The New York Times is taking data centers and those who build them to task today in two different pieces, one of which paints Microsoft as an energy-hungry bully to a small Washington state community. The Times reports that Microsoft wasted millions of watts of energy in December of last year by unnecessarily running huge heating units and threatened to waste millions more if a $210,000 penalty for overestimating its energy use was not rescinded by the local utility.
Hurricane Isaac has now made two landfalls in southern Louisiana, and the Gulf Coast region is no doubt in for a long Wednesday. The slow-moving storm carries an increased risk for flooding in the affected regions, as rainfall totals will be higher. And then there's that storm surge, and those Category One, 80 mile-per-hour winds. Kind of makes you wonder how something so violent and destructive on the underside can look so tranquil from above. This is a major test of the world's largest water pump system, which was installed in New Orleans in the wake of Katrina.
Billionaire Peter Thiel would like to introduce you to the other, other white meat. The investor’s philanthropic Thiel Foundation’s Breakout Labs is offering up a six-figure grant (between $250,00 and $350,000, though representatives wouldn’t say exactly) to a Missouri-based startup called Modern Meadow that is flipping 3-D bio-printing technology originally aimed at the regenerative medicine market into a means to produce 3-D printed meat.
Dusky sharks do not live in the Pacific waters near the Republic of Kiribati. Neither do spottail sharks, nor the aptly named bignose sharks. But they used to live there at one point in the past -- right by the Gilbert Islands, according to anthropological evidence. Ancient shark-tooth weapons can serve as a record of past biodiversity, according to new ecological research.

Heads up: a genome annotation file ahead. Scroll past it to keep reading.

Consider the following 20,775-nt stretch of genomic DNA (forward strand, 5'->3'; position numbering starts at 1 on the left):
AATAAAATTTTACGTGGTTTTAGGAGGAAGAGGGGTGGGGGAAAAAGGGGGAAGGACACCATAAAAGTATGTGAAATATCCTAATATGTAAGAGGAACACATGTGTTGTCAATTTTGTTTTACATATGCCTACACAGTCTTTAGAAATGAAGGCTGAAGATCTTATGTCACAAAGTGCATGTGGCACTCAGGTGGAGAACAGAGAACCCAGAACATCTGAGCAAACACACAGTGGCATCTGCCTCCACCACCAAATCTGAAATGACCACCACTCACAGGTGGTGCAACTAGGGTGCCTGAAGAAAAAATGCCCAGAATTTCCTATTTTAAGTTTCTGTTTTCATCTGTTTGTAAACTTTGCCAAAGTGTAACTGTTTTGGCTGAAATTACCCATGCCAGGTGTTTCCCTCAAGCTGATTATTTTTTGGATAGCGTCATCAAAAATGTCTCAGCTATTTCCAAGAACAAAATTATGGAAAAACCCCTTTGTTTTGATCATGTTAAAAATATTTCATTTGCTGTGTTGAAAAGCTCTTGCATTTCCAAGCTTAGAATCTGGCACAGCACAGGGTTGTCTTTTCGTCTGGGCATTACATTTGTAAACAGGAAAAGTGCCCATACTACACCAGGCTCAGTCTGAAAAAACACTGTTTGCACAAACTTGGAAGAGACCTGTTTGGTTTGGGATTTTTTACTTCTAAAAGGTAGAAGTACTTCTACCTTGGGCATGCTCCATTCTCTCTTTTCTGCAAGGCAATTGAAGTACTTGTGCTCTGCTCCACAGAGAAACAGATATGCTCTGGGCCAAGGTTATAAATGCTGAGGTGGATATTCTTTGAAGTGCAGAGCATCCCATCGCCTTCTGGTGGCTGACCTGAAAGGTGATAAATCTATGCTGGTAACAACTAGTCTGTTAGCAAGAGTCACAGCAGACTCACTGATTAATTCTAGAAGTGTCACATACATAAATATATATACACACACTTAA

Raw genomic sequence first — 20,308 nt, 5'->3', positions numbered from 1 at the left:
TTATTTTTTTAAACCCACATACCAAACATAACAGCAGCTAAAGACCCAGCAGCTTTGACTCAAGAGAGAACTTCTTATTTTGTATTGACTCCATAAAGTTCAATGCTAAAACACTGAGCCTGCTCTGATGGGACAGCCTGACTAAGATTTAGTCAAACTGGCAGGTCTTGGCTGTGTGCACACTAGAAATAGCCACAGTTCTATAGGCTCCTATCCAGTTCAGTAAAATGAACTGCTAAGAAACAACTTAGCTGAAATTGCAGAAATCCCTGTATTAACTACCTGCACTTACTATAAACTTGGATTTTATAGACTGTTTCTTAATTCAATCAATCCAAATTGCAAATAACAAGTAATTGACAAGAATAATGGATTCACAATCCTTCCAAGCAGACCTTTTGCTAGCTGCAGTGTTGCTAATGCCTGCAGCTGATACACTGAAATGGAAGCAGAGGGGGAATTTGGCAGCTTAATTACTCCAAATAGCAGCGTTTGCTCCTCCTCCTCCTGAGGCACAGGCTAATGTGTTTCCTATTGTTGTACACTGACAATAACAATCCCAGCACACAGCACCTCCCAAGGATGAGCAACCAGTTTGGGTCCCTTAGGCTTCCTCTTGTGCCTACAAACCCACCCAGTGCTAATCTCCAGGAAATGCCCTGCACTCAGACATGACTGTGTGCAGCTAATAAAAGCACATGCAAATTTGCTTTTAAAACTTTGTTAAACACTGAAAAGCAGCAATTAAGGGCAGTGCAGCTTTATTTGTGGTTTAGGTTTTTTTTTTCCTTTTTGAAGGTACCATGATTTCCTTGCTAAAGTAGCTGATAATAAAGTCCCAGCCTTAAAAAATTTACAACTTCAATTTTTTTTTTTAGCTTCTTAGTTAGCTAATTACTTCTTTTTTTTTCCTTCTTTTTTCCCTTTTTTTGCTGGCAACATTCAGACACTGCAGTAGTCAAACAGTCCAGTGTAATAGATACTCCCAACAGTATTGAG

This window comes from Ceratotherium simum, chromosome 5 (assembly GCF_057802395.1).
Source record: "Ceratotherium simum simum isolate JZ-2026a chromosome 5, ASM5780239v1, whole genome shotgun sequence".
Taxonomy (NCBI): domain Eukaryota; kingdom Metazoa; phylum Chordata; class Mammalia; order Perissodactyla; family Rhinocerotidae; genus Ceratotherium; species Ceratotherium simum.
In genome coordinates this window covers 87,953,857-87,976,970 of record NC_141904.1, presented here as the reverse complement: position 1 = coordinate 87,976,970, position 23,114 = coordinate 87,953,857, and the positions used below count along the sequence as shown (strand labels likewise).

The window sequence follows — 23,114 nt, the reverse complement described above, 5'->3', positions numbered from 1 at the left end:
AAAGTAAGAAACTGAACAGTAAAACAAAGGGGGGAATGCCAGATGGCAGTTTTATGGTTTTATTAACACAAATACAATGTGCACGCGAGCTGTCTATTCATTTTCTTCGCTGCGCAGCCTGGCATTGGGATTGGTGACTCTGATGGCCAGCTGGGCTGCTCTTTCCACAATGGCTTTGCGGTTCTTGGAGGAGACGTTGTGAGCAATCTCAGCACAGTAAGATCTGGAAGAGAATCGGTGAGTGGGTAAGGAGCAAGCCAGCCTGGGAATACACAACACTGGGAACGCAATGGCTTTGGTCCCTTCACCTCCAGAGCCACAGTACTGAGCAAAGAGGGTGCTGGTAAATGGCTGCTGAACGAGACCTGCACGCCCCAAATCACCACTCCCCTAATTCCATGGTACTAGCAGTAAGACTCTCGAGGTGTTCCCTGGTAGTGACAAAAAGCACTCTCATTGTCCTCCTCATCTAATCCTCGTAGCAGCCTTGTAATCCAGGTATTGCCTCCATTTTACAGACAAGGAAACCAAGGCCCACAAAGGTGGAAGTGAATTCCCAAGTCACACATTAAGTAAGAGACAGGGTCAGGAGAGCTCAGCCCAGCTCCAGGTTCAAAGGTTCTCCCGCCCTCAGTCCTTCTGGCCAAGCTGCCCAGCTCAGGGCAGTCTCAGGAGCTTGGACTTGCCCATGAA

A lot has been written about the perceived benefits and non-benefits of higher-than-the-human-eye-can-perceive resolutions, things like displays that go beyond HD and retina or cameras and scanners that capture imagery in pixel counts that go so far beyond the threshold of what we can see as to be meaningless, at least visually speaking.
By Katharine GammonPosted 08.06.2012 at 10:50 am 10 Comments
With an average elevation of just five feet above sea level, the Maldives—a nation comprising 1,192 islands in the Indian Ocean—is the lowest country in the world. Sea level, meanwhile, has risen by about seven inches since 1900, and scientists predict that it will rise as much as two more feet by 2100, pushing much of the population (about 390,000 and growing) out of their homes. In the past, engineers have used sand and rubble to create islands elsewhere, but these structures can disturb the sea and seafloor ecosystems.
An analysis of past climate data published yesterday in the journal Nature Geoscience paints a less-than-rosy picture for the U.S., Mexico, and Canada in the 21st century. The 2000-2004 dry spell was the worst drought in the region in 800 years, the researchers claim, and before the century is over we’ll look back on those days as the wetter end of a much larger hydroclimate shift. Dry conditions will become the “new normal.” They invoked the word “megadrought.”
In an effort to stay one step ahead of the summer monsoon season, Indian scientists are embarking on an ambitious and unprecedented project to build computer models that will allow them to predict the movements of erratic monsoons weeks in advance. If successful, the Indian government thinks it can drastically alter economic outcomes for hundreds of millions of people whose lives depend directly on India’s agriculture sector.
We know CFL bulbs are world-changingly efficient, producing the same level of light as their incandescent parents while using a quarter of the energy. But they're still a relatively new device, and few long-term studies have been carried out on them. One of the most recent, a new report from a team at Stony Brook, suggests CFLs might cause damage to skin by releasing UV rays.